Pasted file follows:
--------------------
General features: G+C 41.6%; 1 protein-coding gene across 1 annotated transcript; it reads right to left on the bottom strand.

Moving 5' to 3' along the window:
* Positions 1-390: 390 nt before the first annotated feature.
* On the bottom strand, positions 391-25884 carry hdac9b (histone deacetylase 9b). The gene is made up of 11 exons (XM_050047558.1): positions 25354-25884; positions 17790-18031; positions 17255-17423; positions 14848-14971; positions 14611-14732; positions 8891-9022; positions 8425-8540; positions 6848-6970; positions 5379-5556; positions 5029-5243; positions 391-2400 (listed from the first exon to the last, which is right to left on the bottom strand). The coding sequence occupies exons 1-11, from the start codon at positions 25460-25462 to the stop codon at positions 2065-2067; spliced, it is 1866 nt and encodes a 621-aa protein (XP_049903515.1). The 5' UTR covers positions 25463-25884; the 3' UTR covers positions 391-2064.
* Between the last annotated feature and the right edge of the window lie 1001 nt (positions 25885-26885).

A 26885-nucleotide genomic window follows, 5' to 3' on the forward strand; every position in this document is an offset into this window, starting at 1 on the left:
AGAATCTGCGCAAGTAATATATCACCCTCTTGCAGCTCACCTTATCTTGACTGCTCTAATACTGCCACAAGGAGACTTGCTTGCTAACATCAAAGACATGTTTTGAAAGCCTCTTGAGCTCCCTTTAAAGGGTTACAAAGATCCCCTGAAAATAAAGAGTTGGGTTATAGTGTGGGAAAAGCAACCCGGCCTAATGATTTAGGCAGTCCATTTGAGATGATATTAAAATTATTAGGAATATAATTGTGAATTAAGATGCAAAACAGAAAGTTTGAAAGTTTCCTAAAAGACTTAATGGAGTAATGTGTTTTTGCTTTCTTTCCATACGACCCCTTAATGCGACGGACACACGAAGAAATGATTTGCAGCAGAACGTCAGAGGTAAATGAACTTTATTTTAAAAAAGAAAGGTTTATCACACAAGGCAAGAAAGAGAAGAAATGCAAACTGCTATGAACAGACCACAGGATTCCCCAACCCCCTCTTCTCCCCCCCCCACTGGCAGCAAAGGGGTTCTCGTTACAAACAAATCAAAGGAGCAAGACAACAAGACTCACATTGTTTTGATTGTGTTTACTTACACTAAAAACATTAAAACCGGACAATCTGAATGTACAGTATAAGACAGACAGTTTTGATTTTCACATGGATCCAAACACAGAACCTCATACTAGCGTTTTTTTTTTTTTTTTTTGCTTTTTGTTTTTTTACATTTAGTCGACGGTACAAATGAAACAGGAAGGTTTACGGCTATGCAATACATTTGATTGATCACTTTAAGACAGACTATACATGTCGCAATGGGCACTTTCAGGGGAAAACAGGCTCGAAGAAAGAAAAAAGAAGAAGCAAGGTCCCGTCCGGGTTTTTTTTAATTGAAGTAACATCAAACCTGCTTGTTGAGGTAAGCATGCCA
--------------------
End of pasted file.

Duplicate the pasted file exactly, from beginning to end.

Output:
General features: G+C 41.6%; 1 protein-coding gene across 1 annotated transcript; it reads right to left on the bottom strand.

Moving 5' to 3' along the window:
* Positions 1-390: 390 nt before the first annotated feature.
* On the bottom strand, positions 391-25884 carry hdac9b (histone deacetylase 9b). The gene is made up of 11 exons (XM_050047558.1): positions 25354-25884; positions 17790-18031; positions 17255-17423; positions 14848-14971; positions 14611-14732; positions 8891-9022; positions 8425-8540; positions 6848-6970; positions 5379-5556; positions 5029-5243; positions 391-2400 (listed from the first exon to the last, which is right to left on the bottom strand). The coding sequence occupies exons 1-11, from the start codon at positions 25460-25462 to the stop codon at positions 2065-2067; spliced, it is 1866 nt and encodes a 621-aa protein (XP_049903515.1). The 5' UTR covers positions 25463-25884; the 3' UTR covers positions 391-2064.
* Between the last annotated feature and the right edge of the window lie 1001 nt (positions 25885-26885).

A 26885-nucleotide genomic window follows, 5' to 3' on the forward strand; every position in this document is an offset into this window, starting at 1 on the left:
AGAATCTGCGCAAGTAATATATCACCCTCTTGCAGCTCACCTTATCTTGACTGCTCTAATACTGCCACAAGGAGACTTGCTTGCTAACATCAAAGACATGTTTTGAAAGCCTCTTGAGCTCCCTTTAAAGGGTTACAAAGATCCCCTGAAAATAAAGAGTTGGGTTATAGTGTGGGAAAAGCAACCCGGCCTAATGATTTAGGCAGTCCATTTGAGATGATATTAAAATTATTAGGAATATAATTGTGAATTAAGATGCAAAACAGAAAGTTTGAAAGTTTCCTAAAAGACTTAATGGAGTAATGTGTTTTTGCTTTCTTTCCATACGACCCCTTAATGCGACGGACACACGAAGAAATGATTTGCAGCAGAACGTCAGAGGTAAATGAACTTTATTTTAAAAAAGAAAGGTTTATCACACAAGGCAAGAAAGAGAAGAAATGCAAACTGCTATGAACAGACCACAGGATTCCCCAACCCCCTCTTCTCCCCCCCCCACTGGCAGCAAAGGGGTTCTCGTTACAAACAAATCAAAGGAGCAAGACAACAAGACTCACATTGTTTTGATTGTGTTTACTTACACTAAAAACATTAAAACCGGACAATCTGAATGTACAGTATAAGACAGACAGTTTTGATTTTCACATGGATCCAAACACAGAACCTCATACTAGCGTTTTTTTTTTTTTTTTTTGCTTTTTGTTTTTTTACATTTAGTCGACGGTACAAATGAAACAGGAAGGTTTACGGCTATGCAATACATTTGATTGATCACTTTAAGACAGACTATACATGTCGCAATGGGCACTTTCAGGGGAAAACAGGCTCGAAGAAAGAAAAAAGAAGAAGCAAGGTCCCGTCCGGGTTTTTTTTAATTGAAGTAACATCAAACCTGCTTGTTGAGGTAAGCATGCCA